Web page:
If the patient already has a pacemaker, an important cause of syncope to consider is pacemaker dysfunction. This would then unmask whatever bradyarrhythmia the pacemaker was originally implanted for.


Tachyarrhythmias can be supraventricular (e.g. atrial fibrillation, atrial flutter, atrioventricular nodal re-entry tachycardia) or ventricular.

Ventricular tachycardia (VT) is much more likely to cause syncope than supraventricular tachyarrhythmias.

VT is most commonly occurs in individuals with pre-existing structural cardiac disease and so this must be ruled out when anyone presents with ventricular tachycardia.

A specific type of VT (torsades de pointes) can also occur due to long QT syndrome, which can be caused by genetic mutations or medications (e.g. antipsychotics, macrolide antibiotics).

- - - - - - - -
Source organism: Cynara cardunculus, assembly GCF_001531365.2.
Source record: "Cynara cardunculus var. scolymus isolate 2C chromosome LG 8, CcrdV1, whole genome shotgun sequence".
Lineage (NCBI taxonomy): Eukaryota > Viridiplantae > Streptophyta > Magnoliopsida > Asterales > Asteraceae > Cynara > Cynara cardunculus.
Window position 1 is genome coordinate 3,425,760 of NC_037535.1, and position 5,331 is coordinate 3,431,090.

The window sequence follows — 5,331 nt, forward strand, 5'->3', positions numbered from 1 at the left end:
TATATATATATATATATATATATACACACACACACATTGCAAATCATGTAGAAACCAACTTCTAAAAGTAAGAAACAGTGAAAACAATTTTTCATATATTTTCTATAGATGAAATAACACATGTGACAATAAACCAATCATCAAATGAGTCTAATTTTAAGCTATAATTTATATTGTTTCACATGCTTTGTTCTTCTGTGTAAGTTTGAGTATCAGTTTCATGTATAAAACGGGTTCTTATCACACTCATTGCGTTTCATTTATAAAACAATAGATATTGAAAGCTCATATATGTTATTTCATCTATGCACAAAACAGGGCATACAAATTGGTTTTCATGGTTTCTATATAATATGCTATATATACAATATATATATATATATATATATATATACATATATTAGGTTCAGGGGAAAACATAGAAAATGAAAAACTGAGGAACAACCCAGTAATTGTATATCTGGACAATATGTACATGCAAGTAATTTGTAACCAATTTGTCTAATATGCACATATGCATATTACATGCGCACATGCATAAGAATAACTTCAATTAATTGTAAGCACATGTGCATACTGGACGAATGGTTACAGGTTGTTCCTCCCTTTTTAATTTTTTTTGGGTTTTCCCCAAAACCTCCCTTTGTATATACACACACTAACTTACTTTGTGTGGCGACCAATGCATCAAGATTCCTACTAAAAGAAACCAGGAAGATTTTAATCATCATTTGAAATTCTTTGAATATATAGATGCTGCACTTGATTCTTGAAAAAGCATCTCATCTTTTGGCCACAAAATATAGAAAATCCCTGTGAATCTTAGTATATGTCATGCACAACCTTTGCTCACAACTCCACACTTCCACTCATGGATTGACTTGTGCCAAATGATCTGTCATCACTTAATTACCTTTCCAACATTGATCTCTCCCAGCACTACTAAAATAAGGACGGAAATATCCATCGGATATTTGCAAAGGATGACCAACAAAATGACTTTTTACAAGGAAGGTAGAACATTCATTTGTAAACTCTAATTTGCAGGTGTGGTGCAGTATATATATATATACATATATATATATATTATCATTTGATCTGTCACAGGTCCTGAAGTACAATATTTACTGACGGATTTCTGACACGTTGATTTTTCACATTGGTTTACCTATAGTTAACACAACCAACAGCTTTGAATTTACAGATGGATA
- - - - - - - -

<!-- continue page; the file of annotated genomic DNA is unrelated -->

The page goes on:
Structural syncope

Structural causes of syncope are usually due to mechanical obstruction in the left ventricular inflow or outflow tract.

Normally during exertion, systemic vasodilatation occurs in order to increase perfusion to skeletal muscle and the reduction in blood pressure is compensated for by an increased stroke volume and heart rate.

However, when there is an obstruction to outflow, this compensation does not happen and exertional syncope can occur due to a reduction in blood pressure during exercise.

Post-exertional syncope as a neurally mediated reflex normally occurs after exercise, whereas syncope from outflow tract obstruction occurs during exercise.